"It is by grace you have been saved” (Eph. 2:5, NIV).
True revival and reformation focuses on grace. We recognize the grace that God lavishes upon each of us in forgiving our sins, calling us His children, and saving us in His kingdom. Then we respond to such grace by allowing Him to transform us into His likeness.
When we internalize the truth about grace, we will experience a depth of humility that results in becoming grace-filled, grace-giving Christians. We will extend God’s grace to others—all others—recognizing that at the foot of the Cross we are all equal.
Grace informs us that how we treat other people matters, whether they are fellow church members or those outside our faith; whether they are our coworkers, family members, or strangers. Grace demands that we treat everyone with respect and dignity.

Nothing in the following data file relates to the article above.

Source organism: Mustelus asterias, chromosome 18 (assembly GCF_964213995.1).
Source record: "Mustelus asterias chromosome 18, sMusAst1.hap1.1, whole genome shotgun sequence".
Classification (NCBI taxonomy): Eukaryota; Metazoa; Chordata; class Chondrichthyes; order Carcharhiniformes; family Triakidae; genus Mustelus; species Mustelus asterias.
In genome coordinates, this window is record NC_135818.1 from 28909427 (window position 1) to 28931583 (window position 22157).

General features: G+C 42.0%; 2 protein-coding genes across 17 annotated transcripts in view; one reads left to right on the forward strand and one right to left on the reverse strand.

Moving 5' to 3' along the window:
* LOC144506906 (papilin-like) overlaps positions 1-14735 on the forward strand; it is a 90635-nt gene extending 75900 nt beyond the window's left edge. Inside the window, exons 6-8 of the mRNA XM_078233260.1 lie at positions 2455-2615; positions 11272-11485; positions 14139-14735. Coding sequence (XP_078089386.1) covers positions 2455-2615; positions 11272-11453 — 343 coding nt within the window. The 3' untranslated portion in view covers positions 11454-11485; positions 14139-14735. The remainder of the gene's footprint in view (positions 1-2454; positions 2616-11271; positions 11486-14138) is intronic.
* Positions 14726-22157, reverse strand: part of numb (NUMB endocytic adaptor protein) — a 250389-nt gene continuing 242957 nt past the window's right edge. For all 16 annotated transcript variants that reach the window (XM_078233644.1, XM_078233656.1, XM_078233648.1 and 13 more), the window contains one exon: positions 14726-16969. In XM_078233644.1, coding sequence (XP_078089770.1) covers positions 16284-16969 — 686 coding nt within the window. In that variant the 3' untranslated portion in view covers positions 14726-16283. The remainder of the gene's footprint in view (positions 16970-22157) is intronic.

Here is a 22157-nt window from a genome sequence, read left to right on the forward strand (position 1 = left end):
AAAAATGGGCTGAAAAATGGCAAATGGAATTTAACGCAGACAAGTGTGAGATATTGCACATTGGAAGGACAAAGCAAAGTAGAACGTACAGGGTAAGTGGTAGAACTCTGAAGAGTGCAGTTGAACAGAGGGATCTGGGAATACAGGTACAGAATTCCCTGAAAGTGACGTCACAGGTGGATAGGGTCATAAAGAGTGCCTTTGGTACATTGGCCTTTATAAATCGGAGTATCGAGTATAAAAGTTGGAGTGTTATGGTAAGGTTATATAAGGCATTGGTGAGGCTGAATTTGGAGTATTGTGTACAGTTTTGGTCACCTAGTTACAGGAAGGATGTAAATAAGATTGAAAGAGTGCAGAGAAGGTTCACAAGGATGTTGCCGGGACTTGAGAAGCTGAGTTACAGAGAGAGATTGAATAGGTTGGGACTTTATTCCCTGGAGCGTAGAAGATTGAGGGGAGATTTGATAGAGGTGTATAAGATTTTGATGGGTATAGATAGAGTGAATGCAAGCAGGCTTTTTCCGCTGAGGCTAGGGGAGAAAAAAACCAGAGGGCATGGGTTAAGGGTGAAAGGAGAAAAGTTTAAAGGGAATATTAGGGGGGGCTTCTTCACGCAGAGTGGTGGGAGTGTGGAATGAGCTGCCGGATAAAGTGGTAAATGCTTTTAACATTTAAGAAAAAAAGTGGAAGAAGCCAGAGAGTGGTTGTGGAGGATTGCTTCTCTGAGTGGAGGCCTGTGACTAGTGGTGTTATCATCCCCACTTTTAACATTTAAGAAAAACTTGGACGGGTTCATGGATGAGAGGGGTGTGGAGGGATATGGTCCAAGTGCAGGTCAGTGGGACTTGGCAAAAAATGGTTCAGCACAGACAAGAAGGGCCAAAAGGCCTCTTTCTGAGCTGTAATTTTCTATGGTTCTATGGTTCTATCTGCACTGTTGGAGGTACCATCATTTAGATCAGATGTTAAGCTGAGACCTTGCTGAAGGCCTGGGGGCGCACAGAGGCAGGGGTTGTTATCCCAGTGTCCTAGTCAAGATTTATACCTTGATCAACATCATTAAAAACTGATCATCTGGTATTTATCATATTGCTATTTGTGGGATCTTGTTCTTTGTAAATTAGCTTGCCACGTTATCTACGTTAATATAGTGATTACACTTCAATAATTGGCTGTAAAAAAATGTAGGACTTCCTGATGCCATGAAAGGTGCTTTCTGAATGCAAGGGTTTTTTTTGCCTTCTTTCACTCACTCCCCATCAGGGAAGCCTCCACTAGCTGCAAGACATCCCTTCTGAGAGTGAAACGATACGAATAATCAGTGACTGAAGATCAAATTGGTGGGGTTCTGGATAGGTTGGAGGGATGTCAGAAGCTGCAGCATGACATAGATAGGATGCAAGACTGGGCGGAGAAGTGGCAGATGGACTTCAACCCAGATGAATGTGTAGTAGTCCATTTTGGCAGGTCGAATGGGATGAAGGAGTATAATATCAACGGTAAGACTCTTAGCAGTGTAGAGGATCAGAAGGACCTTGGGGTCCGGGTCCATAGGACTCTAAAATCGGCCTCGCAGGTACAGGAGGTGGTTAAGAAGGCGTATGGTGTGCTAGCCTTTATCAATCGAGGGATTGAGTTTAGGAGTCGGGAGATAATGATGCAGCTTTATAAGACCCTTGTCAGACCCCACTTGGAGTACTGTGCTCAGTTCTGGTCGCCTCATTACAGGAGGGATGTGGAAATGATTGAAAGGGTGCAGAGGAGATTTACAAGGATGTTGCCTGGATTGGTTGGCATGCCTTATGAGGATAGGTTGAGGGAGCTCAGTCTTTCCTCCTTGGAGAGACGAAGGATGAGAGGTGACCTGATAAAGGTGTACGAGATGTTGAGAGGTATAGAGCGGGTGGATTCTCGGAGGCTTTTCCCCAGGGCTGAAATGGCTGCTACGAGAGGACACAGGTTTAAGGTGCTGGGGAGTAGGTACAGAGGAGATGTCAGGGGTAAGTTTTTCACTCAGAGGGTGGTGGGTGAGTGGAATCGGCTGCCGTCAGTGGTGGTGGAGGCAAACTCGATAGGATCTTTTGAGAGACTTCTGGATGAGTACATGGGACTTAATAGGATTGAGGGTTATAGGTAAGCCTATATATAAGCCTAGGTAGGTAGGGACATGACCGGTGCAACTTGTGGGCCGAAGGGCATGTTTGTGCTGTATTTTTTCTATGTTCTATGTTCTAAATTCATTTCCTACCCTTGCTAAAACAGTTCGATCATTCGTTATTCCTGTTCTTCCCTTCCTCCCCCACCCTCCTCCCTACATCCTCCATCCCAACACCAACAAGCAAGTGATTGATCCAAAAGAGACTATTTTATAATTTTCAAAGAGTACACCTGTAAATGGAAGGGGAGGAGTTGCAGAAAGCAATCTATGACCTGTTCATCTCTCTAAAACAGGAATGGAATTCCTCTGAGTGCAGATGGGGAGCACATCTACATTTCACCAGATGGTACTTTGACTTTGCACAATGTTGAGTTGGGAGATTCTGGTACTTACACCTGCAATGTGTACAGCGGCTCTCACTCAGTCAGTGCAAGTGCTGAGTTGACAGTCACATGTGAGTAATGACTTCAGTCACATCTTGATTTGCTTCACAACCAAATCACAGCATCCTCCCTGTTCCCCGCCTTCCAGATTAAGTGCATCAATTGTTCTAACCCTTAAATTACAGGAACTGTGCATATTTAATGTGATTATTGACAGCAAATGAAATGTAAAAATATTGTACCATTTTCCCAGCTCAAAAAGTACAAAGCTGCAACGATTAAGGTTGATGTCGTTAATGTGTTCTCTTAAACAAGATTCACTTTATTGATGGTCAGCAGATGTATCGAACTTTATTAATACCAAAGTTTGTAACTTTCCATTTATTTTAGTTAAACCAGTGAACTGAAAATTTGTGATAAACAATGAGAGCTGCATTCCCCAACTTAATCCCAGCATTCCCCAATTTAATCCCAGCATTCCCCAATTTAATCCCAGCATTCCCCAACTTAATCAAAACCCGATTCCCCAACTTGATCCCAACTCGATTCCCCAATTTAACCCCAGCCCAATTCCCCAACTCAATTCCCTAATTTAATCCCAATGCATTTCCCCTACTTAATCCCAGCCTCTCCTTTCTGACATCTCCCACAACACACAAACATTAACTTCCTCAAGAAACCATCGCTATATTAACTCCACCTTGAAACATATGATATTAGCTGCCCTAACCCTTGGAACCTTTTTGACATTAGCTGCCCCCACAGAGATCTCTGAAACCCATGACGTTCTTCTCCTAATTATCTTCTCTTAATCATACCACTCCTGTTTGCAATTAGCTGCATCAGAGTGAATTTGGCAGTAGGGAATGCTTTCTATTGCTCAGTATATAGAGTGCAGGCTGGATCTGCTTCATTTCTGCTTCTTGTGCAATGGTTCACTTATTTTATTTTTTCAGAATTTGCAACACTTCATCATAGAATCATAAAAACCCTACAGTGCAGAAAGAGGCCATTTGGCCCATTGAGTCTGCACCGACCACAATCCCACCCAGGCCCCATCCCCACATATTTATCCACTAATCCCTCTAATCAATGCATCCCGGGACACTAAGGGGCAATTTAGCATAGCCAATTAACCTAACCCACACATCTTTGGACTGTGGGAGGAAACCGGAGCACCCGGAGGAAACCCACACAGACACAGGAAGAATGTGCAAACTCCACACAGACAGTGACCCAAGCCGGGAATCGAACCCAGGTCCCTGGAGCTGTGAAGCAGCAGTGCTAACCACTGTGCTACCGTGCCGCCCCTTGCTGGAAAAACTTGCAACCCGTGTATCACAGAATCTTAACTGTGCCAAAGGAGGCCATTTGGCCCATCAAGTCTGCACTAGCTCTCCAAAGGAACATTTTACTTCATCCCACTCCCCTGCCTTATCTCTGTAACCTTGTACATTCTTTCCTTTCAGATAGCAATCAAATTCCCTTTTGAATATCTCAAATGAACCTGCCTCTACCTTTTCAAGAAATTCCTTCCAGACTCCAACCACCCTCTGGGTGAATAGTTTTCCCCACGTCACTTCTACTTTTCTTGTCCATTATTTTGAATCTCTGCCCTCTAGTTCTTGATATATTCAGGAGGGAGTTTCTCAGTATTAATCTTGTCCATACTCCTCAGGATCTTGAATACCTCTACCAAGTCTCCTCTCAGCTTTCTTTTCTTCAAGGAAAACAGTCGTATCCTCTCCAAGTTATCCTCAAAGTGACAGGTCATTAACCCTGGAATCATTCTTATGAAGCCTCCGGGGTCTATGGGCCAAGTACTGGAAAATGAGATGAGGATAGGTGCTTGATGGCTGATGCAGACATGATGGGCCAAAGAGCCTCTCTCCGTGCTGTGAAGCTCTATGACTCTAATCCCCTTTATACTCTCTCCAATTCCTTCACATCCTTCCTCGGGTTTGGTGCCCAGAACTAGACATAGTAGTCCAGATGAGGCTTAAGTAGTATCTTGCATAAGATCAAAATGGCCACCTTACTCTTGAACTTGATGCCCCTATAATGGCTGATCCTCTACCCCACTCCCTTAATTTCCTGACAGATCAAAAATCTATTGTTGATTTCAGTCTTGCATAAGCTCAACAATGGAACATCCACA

With members of our family we are called to be especially kind, gentle, and patient (Eph. 5:21–6:4). Grace leaves no room for a person to display a caring public persona and be an overbearing tyrant in the family. Abuse of any kind— verbal, emotional, physical, sexual, financial—will not be practiced by the person who truly understands that he or she has been saved by grace. There is no place for controlling behavior. After all, Jesus, our Example in all things, never used brute force or demeaning language to punish or control anyone. Instead, He drew people with love, compassion, and respect.
Transformation in the way we treat others comprises a visible evidence of revival and reformation in the heart.
—Carla Baker serves as Women’s Ministries director for the Seventh-day Adventist Church in North America, Silver Spring, Maryland, United States.
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